Despite delayed attainment of developmental milestones, the absence of malformations, significant medical problems, or characteristic physical features has traditionally caused FXS to be diagnosed later in childhood. The average age of diagnosis for FXS has been reported to be around 36 months of age for boys and rather later for girls [7]. FXS has a significant impact on individuals and their families; however, the diagnosis is difficult due to its subtle clinical features.
Despite the advent of CMA, next-generation sequencing testing expands the understanding of genetic causes of GDD/ID or ASD, and we therefore suggest that physicians should consider the FXS PCR test as a part of first-line testing in children with unexplained GDD/ID or ASD, despite a low diagnostic yield, to prevent underdiagnosis of this disorder, even in the absence of a family history. If there is a family history of FXS, FX testing should be screened in all family members, especially on the maternal side.
This study has several limitations. First, we did not perform FX testing on all the children who presented with GDD. Therefore, our study may have underdiagnosed the number of FXS children as we excluded those without clinical suspicion. Second, our abnormal FX genetic test results included a patient with IM alleles who could not be assessed for other diseases that could cause GDD, due to follow-up loss. Third, this was a retrospective chart review study, increasing the possibility of research bias in these results. Although our study is limited by size and researcher bias, our findings will be useful for the early diagnosis of FXS.

Conflicts of interest

No potential conflict of interest relevant to this article was reported.

Notes

Author contribution

Conceptualization: JKK. Data curation: SHL and JEJ. Formal analysis: SHL, JEJ, and YYJ. Methodology: YYJ. Writing-original draft: SHL. Writing-review & editing: JKK.

Table 1.
Demographic data of the 12 study participants
Characteristic Value
Sex (male/female) 9/3
Age at first visit (mo) 27.1±9.9 (11-45)
 Male 24.8±9.7 (11-45)
 Female 34.3±8.3 (25-41)
Initial presentation
 Delayed motor development (n) 2
 Delayed language development (n) 10
Birth history
 Gestational age (wk) 39.5±1.2
 Birth weight (kg) 3.6±0.44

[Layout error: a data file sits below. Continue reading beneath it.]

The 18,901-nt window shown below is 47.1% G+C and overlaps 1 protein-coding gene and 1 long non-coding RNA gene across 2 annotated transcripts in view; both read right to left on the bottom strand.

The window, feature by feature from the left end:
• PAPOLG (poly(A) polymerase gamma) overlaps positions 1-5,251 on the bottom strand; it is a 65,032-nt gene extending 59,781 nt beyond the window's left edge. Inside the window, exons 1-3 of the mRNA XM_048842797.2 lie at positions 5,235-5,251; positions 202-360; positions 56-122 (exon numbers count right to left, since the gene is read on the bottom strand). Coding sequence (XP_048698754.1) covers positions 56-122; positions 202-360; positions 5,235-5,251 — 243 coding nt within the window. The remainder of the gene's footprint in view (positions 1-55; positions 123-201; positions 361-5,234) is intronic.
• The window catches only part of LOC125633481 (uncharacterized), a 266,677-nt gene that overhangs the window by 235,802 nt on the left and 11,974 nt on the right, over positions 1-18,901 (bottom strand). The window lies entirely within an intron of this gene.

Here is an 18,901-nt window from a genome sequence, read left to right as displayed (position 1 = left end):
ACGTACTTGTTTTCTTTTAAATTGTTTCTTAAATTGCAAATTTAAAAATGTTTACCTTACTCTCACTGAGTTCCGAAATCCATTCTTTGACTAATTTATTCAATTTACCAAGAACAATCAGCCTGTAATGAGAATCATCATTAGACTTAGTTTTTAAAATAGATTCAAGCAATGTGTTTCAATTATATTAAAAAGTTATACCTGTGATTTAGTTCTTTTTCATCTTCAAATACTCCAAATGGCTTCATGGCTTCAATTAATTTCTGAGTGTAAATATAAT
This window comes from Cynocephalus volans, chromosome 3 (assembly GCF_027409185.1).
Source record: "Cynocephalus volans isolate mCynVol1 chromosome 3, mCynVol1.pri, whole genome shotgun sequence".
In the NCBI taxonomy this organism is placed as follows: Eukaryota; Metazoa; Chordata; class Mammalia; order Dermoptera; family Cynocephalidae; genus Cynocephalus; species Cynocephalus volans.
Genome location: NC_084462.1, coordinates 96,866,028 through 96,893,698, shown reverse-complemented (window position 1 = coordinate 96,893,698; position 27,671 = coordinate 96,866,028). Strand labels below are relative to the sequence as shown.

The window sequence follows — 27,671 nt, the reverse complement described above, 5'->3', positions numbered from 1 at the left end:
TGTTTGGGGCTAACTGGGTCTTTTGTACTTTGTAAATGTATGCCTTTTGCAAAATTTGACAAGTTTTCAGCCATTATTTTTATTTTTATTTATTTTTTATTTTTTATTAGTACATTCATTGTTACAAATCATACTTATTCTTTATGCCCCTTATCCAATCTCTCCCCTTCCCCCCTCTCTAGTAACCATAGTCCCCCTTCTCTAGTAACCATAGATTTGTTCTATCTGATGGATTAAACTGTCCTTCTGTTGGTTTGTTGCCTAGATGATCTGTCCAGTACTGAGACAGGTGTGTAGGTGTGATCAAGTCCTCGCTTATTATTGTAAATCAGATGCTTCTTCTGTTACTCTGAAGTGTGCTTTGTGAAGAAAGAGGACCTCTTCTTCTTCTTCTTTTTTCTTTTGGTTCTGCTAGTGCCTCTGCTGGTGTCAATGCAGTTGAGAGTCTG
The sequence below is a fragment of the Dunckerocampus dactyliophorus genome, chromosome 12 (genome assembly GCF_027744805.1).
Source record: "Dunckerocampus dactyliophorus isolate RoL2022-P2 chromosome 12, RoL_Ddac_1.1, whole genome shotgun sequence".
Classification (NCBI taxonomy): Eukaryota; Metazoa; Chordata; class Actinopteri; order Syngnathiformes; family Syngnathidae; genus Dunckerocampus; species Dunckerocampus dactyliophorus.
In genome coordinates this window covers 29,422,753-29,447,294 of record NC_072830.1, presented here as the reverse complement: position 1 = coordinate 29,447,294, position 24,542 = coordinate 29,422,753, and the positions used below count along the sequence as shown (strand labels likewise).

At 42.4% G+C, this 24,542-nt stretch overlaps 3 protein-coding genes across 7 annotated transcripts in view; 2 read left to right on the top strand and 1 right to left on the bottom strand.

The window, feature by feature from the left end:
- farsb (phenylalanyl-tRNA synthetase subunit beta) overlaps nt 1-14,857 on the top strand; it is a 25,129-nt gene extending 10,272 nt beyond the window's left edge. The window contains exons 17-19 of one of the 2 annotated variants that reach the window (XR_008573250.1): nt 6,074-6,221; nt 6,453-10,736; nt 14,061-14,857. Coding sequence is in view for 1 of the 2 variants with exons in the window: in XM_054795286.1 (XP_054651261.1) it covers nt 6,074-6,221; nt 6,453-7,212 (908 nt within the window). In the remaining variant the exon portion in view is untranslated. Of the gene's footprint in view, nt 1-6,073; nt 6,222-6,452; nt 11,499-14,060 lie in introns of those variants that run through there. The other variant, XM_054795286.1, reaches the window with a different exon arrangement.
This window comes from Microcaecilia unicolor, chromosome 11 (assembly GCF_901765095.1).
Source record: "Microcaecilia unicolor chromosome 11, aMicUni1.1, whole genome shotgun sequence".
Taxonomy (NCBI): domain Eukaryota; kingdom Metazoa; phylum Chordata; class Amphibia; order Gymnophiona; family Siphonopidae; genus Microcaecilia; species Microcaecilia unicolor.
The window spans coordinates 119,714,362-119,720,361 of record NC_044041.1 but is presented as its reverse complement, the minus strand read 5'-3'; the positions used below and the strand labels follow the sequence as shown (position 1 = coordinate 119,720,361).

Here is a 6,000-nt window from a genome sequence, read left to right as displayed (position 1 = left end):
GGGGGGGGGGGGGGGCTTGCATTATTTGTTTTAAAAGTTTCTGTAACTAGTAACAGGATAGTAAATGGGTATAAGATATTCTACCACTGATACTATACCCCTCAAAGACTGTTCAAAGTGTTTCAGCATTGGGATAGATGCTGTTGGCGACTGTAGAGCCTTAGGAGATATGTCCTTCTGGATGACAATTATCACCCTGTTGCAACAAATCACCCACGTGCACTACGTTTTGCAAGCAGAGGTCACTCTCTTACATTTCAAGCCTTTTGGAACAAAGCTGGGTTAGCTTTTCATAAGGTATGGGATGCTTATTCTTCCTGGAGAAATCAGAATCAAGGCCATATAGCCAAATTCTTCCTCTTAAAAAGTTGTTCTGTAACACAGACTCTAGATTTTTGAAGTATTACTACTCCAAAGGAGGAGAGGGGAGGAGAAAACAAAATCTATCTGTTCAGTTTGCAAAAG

Developmental history
 Age of independent walking (mo)
  Male 16.9±3.0 (15-24)
  Female 14.0±3.6 (11-18)
Maternal FX test 6
Family history of FXS 6 (2 family)

Values are presented as mean±standard deviation (range).

FX, fragile X; FXS, fragile X syndrome.

Table 2.
Molecular diagnostic findings and results of psychological testing for all 14 patients evaluated in this study
No. Age (yr)a Sex (CGG)n repeat Maternal (CGG)n repeats Walking aloneb Age (yr)c MDI PDI SQ L-Rd L-Ed CARS
1 11 M 342 24/98 24 22 <50 <50 49.5 9 8 NA
2 17 M >450 NA 18 40 <50 <50 55 13 13 NA
3 19 M 209 30/84 15 20 50 60 65 10 10 NA
4 24 M 353 31/86 15 25 <50 65 64 9 8 32.5
5 25 M 274 NA 15 27 <50 <50 65.1 14 10 NA
6 25 M 275 30/88 15 27 <50 <50 54.1 13 10 NA
7 25 M 278 NA 17 26 <50 <50 NA 10 7 NA
8 32 M 294 29/92 18 33 <50 <50 61.16 10 9 25
9 45 M 284 NA 15 48 <50 <50 65.7 18 17 25
10 41 F 26/271 30/88 13 43 <50 <50 69.4 24 25 NA
11 37 F 288/288 30/65 18 38 <50 <50 67.94 15 16 NA
12 25 F 30/282 30/65 11 27 62 65 88 21 21 NA
13 7 F 31/99 30/65 NA NA NA NA NA NA NA NA
14 46 M 52 NA 16 47 <50 <50 66.2 24 24 NA

CGG, cytosine-guanine-guanine trinucleotide; MDI, mental development index; PDI, psychomotor development index; SQ, social maturity quotient; L-R, language-receptive; L-E, language-expressive; CARS, Childhood Autism Rating Scale; NA, not available.

a Age (months) at initial visit;

b Age (months) of walking alone;

c Age (months) at psychological testing;

d L-R, L-E as developmental age (months).